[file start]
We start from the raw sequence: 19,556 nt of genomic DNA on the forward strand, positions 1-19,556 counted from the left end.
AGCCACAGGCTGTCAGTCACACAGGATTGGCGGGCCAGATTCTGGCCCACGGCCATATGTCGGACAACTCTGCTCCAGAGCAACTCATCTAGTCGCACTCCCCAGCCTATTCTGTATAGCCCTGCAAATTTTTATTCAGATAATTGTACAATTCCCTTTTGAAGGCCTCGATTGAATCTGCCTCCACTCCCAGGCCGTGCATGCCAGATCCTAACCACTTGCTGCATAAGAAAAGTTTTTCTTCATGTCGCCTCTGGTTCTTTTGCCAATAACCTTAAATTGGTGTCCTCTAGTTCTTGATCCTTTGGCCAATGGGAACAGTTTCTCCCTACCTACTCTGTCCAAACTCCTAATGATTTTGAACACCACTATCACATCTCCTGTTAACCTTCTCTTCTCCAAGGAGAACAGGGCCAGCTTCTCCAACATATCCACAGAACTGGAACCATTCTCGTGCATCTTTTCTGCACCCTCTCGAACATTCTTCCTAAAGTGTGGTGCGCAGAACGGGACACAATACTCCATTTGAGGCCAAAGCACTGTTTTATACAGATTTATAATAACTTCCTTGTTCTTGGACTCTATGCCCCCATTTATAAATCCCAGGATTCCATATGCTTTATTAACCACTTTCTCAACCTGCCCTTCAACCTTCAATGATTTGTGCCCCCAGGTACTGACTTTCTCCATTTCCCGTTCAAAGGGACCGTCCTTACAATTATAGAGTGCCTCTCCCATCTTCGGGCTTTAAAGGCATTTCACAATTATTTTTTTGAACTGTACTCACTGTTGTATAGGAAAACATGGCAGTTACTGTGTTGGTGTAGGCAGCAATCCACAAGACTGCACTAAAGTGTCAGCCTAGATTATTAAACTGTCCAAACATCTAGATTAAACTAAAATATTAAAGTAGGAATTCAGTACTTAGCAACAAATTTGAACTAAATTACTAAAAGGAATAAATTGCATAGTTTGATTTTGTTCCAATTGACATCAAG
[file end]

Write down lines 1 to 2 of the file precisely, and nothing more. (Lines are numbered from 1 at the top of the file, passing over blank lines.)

We start from the raw sequence: 19,556 nt of genomic DNA on the forward strand, positions 1-19,556 counted from the left end.
AGCCACAGGCTGTCAGTCACACAGGATTGGCGGGCCAGATTCTGGCCCACGGCCATATGTCGGACAACTCTGCTCCAGAGCAACTCATCTAGTCGCACTCCCCAGCCTATTCTGTATAGCCCTGCAAATTTTTATTCAGATAATTGTACAATTCCCTTTTGAAGGCCTCGATTGAATCTGCCTCCACTCCCAGGCCGTGCATGCCAGATCCTAACCACTTGCTGCATAAGAAAAGTTTTTCTTCATGTCGCCTCTGGTTCTTTTGCCAATAACCTTAAATTGGTGTCCTCTAGTTCTTGATCCTTTGGCCAATGGGAACAGTTTCTCCCTACCTACTCTGTCCAAACTCCTAATGATTTTGAACACCACTATCACATCTCCTGTTAACCTTCTCTTCTCCAAGGAGAACAGGGCCAGCTTCTCCAACATATCCACAGAACTGGAACCATTCTCGTGCATCTTTTCTGCACCCTCTCGAACATTCTTCCTAAAGTGTGGTGCGCAGAACGGGACACAATACTCCATTTGAGGCCAAAGCACTGTTTTATACAGATTTATAATAACTTCCTTGTTCTTGGACTCTATGCCCCCATTTATAAATCCCAGGATTCCATATGCTTTATTAACCACTTTCTCAACCTGCCCTTCAACCTTCAATGATTTGTGCCCCCAGGTACTGACTTTCTCCATTTCCCGTTCAAAGGGACCGTCCTTACAATTATAGAGTGCCTCTCCCATCTTCGGGCTTTAAAGGCATTTCACAATTATTTTTTTGAACTGTACTCACTGTTGTATAGGAAAACATGGCAGTTACTGTGTTGGTGTAGGCAGCAATCCACAAGACTGCACTAAAGTGTCAGCCTAGATTATTAAACTGTCCAAACATCTAGATTAAACTAAAATATTAAAGTAGGAATTCAGTACTTAGCAACAAATTTGAACTAAATTACTAAAAGGAATAAATTGCATAGTTTGATTTTGTTCCAATTGACATCAAG